Practical Cyber Security Tips

I was asked to give a 10-15 minute presentation (or talk of sorts) at the Gone Fishing 4 Business network group around practical tips and things people could do in order to improve their own cyber security.

The session itself became very interactive and overran quite a bit, so I won’t go in to the full detail here, but the highlights we discussed were:

Cyber Essentials

This is a UK Government scheme aimed at helping small businesses (1 – 250 employees) practical and simple steps to take to improve their standing in terms of cyber security.

Cyber Essentials is backed by an accreditation which comes in 2 parts, Cyber Essentials & Cyber Essentials Plus.  The first is pretty basic and is ultimately a self-assessment questionnaire that an organisation can submit along with a small fee (£300 at time of writing) to become accredited.

The basic 5 points of Cyber Essentials are:

  1. Updates & Patches
  2. Least Privilege
  3. Perimeter Security
  4. Modern Antivirus
  5. Strong Passwords

The website ( goes in to more detail, but that is the essence of Cyber Essentials.  From our point of view, these are very simple steps and a great start (note: this is by no means an exhaustive approach to cyber security).

Cyber Essentials Plus takes this further and involves a 3rd party, but (at time of writing) the extra steps involved aren’t as openly discussed.


On the handout I passed around I had printed out a list of the 50 most common passwords.  I’ll save you from the eyesore that was a lot of “123456” and “password1” type entries and get to the point: How can you create secure passwords?

You’ll need 2 things. 1st, you’ll need an approach for setting unique passwords, so why not #ThinkRandom?

  • 3 Random Words
  • Mix upper and lower cases
  • Add a number
  • Use spaces, hyphens & underscores

For example:

Cardigan-purple 12_CLOVES

That’s a password with 25 characters, capitals, lowercase, numbers and specials (& you’ve probably already memorised it).

Note: Please do not use that example, I’m using it everywhere, so it will probably make it on to the “list of things to try” pretty quickly.

Secondly, you’ll need somewhere to store all of those unique passwords.

We use KeePass ourselves, but there are others (try searching for “Password manager”).  KeePass even has a tool in it to create random passwords of a given length, and it will copy & paste them for us!  So we can create 50 character passwords that we don’t need to remember.

Sidebar: Why are unique passwords so important?

The issue with using the same password for everything (a.k.a. password reuse), is exactly that: I’m using it everywhere.

My password for the super secure bank  I use is pointless if it’s the same as the password I use for the weakly protected volunteer sports league I go to.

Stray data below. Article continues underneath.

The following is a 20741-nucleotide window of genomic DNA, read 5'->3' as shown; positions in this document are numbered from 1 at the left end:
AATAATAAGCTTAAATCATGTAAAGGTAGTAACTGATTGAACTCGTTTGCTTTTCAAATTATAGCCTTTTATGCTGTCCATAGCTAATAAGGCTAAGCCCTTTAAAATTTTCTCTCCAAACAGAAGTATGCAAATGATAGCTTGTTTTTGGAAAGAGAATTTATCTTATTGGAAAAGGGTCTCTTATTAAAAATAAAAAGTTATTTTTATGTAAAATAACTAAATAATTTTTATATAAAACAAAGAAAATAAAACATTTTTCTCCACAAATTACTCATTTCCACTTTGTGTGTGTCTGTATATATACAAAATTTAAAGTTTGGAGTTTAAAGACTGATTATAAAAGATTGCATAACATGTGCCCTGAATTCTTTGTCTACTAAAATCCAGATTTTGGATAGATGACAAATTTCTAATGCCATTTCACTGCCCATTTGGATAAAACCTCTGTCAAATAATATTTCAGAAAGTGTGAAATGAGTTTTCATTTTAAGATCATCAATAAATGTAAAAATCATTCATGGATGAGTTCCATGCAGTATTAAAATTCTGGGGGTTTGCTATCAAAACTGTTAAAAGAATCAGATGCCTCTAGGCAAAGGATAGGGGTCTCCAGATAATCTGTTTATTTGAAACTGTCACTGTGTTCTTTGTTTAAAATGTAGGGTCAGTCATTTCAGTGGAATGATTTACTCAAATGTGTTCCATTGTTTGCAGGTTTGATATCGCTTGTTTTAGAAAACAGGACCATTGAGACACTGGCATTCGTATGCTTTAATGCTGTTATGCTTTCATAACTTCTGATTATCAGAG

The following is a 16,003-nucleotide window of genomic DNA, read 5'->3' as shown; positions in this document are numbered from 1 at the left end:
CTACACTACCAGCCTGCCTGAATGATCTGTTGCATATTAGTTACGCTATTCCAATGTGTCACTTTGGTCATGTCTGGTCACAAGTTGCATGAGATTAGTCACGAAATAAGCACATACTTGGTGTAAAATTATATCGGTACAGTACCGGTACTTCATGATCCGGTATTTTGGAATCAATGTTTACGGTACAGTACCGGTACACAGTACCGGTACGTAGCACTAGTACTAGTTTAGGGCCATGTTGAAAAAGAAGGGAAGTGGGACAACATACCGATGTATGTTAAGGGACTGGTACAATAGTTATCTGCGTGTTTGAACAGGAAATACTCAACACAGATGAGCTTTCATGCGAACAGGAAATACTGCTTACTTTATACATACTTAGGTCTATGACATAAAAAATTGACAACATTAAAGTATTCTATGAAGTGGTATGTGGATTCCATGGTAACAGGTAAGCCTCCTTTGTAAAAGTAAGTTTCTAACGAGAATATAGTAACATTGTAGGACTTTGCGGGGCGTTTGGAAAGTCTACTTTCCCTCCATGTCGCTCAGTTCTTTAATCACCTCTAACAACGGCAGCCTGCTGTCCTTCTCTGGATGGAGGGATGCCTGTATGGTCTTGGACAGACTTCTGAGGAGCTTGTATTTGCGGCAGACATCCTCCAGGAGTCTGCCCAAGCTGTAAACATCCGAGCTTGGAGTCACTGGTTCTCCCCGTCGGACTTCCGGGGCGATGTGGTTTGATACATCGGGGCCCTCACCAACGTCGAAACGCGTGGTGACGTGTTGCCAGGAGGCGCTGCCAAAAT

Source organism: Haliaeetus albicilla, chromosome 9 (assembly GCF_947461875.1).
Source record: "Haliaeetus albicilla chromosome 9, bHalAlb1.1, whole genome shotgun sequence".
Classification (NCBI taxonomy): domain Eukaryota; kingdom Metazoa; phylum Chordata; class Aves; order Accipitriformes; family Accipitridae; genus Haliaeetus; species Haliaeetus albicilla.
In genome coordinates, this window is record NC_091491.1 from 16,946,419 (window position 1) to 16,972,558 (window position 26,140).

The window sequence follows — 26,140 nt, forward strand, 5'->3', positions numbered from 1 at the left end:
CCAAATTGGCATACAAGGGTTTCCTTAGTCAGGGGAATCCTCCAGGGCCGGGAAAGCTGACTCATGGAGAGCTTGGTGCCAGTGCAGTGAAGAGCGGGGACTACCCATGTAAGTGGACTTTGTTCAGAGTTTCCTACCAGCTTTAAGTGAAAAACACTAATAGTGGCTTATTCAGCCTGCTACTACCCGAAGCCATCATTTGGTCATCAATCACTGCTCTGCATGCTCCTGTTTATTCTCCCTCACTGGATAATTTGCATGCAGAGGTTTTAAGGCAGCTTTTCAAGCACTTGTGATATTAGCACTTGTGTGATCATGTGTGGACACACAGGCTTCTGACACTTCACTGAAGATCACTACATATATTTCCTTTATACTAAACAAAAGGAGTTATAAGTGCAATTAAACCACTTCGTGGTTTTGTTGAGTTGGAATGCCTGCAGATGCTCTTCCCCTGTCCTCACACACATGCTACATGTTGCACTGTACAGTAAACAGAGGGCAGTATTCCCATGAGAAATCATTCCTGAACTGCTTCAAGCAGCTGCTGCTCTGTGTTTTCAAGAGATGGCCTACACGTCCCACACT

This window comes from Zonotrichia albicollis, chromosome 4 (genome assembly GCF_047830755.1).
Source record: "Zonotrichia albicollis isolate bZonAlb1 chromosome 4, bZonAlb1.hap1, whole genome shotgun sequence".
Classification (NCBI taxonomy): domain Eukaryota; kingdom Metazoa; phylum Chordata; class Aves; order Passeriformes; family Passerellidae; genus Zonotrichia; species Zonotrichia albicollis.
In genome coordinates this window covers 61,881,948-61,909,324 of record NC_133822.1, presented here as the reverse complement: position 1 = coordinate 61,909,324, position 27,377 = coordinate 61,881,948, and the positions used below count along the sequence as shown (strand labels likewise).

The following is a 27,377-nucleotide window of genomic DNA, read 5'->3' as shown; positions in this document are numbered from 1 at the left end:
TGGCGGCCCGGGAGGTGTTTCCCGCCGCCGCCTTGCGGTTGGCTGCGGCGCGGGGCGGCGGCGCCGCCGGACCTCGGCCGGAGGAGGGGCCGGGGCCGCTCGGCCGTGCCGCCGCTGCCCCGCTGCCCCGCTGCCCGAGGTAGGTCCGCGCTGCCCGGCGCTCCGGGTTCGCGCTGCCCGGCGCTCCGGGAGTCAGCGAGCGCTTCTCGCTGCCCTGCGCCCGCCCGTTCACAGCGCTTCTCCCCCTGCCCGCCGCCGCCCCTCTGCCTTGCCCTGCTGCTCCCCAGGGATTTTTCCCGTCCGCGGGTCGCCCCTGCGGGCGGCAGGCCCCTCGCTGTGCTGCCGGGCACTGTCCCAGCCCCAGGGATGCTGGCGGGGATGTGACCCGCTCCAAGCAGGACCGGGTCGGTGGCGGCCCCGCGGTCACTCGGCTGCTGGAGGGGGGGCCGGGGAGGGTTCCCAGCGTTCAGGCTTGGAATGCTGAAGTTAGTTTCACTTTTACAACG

This is because attackers won’t waste their effort on highly secure targets, but because it is a lot easier to attack weaker targets and expose information, they will try it.  If they attack the sports league and my password is exposed, the attacker will try it everywhere (be that my email or my bank) as they know generally people reuse passwords quite often.

This is why you need a different password for each different service you use (not even just 3 or 4 you cycle through).  You can change the pattern of words (like using a different colour) or just let something like KeePass take the hassle for you.

Taking IT Further

Taking Cyber Essentials as the base I’d then recommend all businesses undertake the following as the bare-minimum when it comes to their technology:

  • Backups (following the 3-2-1 rule)

So, what’s this “3-2-1 rule”?

A backup can only be thought of (and relied on) as a “backup” if there are 3 different copies of a file, on 2 different types of storage media (e.g. a hard drive, a USB drive, a tape or “the cloud”) with 1 of those copies being off-site.  For example this can be:

  • Planning for refresh cycles

At the event I asked people to think about their cars, and I asked for hands up of those people still driving the same car after 3 years, then 5 years and finally 7 years.  There was only one hand left up at the end.

My point?

A computer (be it a desktop or laptop) that is used day in day out needs to be thought of as a tool (much like a car), and tools have a useful life.  With that said, different types of IT equipment have different useful life periods, so it’s hard to create a hard and fast rule, but the budget for the business should have refresh cycles planned in to it.

  • Engage Experts Early

It’s important to engage experts in their area as early as you can.  The early you bring these people up to speed in your world & what is going on, the earlier they can get solutions together and the more time they have to be creative to work around constraints you’re facing.  This goes for pretty much any contextual element of a business, not just IT.  For example, there’s not a lot an Accountant can help with in terms of tax planning when you’ve already sold your house.

I know this is a long post.  If it’s prompted any questions that haven’t been answered, please feel free to get in touch.